Sunday’s Monaco Grand Prix left some feeling rather underwhelmed like a fireworks display full of duds.
It was billed as a potential explosion between the two men who are going head-to-head for the 2014 title and yet in the end one man won rather easily as the other dropped away.
Despite the hype the 2014 edition of the famous race around Monte Carlo’s streets will be remembered for the procession at the front and the craziness at the back – pretty much what every Monaco race has been for some time.
The battle between Lewis Hamilton and Nico Rosberg only served as a reminder as to why, despite all best efforts, a Rubik cube remains easier to complete than an overtake around Monaco.
The Briton was a hawk following his German prey like an unwanted shadow, yet, in reality, the hunted wasn’t really troubled by the hunter as the tight streets gave Hamilton nowhere to go.
Then all of a sudden the battle was done as Lewis suffered from a bizarre issue as dirt got into his eye obscuring his vision.
It was like an outside party had brokered a peace treaty before the war had even begun and that word ‘war’ has been flung round quite a lot this weekend.
In some apparent attempt to create a storm in a teacup some journalists jumped on comments by Hamilton suggesting he had more “hunger” than Rosberg because of his poorer upbringing in Stevenage as Nico lived the jet-set lifestyle thanks to his Dad.
While the impact of those comments and the subsequent interpretation seemed to have little effect on the two men, a fire was lit after Nico Rosberg’s mistake in qualifying prevented Hamilton from challenging for the important pole position.
As the debate on that incident rumbles on, it finally seemed to be the spark that took their rivalry to the next level.
Questions were raised as to whether this would be the race it all boiled over and potentially one risk too many was taken but instead it all went off without a single shot fired.
There is absolutely the feeling, however, that we are merely at the start of a battle that will rumble all the way to Abu Dhabi and that, at some point, they will come to blows.
Mercedes also need to remain wary about the approaching threat from Red Bull, while for Vettel his 100th race for the team was a disaster thanks to engine problems, Daniel Ricciardo proved that with the right strategy they can fight the Silver Arrows.
Despite not looking as if he had the speed for much of the race, the Australian’s pace towards the end of the race on used tyres was only matched by those who had pitted for a second time and were on much fresher tyres.
He was over a second per lap quicker than the hampered Hamilton and was also gaining quickly on Rosberg, what remains apparent, however, is catching the Mercedes is one thing – passing very much another as the Red Bull Renault is still no match for straight line speed and acceleration compared to Mercedes.
Ferrari remained in the no man’s land between the top two and the midfield, though Kimi Raikkonen probably could have beaten Ricciardo to third, before his puncture caused by Max Chilton, when the Red Bull was running at full pelt it was easily quicker than the Prancing Horse.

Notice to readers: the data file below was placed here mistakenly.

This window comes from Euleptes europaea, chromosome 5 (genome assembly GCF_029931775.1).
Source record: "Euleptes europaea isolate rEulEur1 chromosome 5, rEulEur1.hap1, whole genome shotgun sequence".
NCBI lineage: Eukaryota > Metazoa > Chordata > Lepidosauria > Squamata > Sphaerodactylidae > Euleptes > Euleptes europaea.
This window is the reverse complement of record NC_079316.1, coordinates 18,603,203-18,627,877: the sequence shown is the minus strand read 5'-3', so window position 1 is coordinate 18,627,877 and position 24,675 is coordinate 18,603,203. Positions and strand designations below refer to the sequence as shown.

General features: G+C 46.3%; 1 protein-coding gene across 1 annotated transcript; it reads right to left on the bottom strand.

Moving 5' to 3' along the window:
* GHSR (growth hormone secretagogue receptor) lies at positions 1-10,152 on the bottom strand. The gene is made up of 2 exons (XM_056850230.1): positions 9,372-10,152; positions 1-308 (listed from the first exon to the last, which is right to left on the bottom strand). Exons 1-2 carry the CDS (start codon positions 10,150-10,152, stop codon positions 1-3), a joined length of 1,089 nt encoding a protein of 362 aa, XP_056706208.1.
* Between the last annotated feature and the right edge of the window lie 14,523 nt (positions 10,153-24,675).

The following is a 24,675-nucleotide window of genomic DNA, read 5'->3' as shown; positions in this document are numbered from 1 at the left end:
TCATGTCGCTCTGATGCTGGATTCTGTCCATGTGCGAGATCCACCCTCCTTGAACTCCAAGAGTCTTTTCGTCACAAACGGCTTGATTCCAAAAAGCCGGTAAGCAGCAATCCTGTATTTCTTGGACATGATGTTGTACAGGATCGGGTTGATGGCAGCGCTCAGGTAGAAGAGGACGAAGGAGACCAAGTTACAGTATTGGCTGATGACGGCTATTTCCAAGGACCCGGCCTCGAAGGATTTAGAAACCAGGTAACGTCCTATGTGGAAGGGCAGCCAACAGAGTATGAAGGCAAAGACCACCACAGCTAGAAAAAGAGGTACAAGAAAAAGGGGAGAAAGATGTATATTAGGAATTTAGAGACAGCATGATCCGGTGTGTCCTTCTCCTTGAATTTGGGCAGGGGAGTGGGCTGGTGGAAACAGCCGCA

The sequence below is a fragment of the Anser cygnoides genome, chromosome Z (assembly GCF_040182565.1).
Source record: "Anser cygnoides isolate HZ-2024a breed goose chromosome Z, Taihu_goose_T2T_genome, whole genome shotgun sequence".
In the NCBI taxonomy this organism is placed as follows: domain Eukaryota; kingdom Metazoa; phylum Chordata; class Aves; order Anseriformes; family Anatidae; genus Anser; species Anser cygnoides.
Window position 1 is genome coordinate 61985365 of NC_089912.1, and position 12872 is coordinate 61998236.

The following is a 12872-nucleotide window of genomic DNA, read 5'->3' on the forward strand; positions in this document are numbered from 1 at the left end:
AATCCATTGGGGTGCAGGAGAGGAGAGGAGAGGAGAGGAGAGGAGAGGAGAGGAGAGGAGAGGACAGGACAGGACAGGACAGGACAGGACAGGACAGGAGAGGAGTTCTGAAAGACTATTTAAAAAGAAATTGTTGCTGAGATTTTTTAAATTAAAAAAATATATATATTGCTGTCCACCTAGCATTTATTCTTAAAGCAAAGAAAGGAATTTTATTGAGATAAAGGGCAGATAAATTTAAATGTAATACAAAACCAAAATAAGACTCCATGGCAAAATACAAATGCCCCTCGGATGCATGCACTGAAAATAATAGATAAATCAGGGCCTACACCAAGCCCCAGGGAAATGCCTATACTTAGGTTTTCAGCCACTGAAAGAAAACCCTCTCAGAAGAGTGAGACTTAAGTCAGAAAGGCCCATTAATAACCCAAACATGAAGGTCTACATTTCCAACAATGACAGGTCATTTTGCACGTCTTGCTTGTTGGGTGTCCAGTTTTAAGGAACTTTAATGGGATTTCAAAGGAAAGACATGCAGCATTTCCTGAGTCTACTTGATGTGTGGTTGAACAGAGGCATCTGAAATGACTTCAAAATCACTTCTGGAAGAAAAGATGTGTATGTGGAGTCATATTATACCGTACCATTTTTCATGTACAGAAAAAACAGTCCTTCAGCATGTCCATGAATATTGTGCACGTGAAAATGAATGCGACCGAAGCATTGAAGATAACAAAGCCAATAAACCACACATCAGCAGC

As you’d expect Monaco always offers the smaller teams a chance to get a rare result, and today it was Marussia who proved the magic of this great race is still there as Jules Bianchi scored the team’s first ever points in ninth.
As those crashed or retired ahead the Frenchman had the pace, keeping the Lotus of Romain Grosjean at bay for much of the race, despite ultimately losing out due to the five second penalty for pulling into the wrong grid slot.
This result has moved them into ninth in the Constructors, ahead of the disappointing Sauber team, but it was a race where even Caterham could have scored though they just missed out with Marcus Ericsson in 11th.
What it means for Marussia come Abu Dhabi, we’ll have to wait and see, but tonight for once the far end of the pit-lane will be just as jubilant as those at the top.
As one Ferrari Academy member impresses a guy the Scuderia have kept an eye on continues to show off his impressive talent.
Nico Hulkenberg may not have had the busiest of afternoons but fifth for Force India remains a very good result for Vijay Mallya’s team. Also McLaren took advantage of the high attrition to score their first points since Malaysia.
Sixth and tenth could have been better, particularly for Kevin Magnussen who was unluckily forced down the field by an ambitious Raikkonen, but for the Woking team perhaps this result, at a track they have always been strong at, can be a catalyst to restart their season.
Once again the after parties on the harbour front will be full of stories of heartbreak and joy looking back at the events in the Principality. From Toro Rosso’s brilliant qualifying to their demise in the race and Adrian Sutil’s bold moves at Loews only to then lose it exiting the tunnel.
But at the team leading the way, as those looking on duck and dive for every last twist and turn, Monaco will be a race remembered for when Rosberg let his driving do the talking and where Hamilton’s mind games, intentional or not, failed.
The German has halted his team-mate’s charge, and brought out the devil within, yet now he must go on to Canada, a place where Hamilton has won three times before, and there he must do it all again because a win in Montreal wouldn’t just swell the tide it would turn it back in the other direction.
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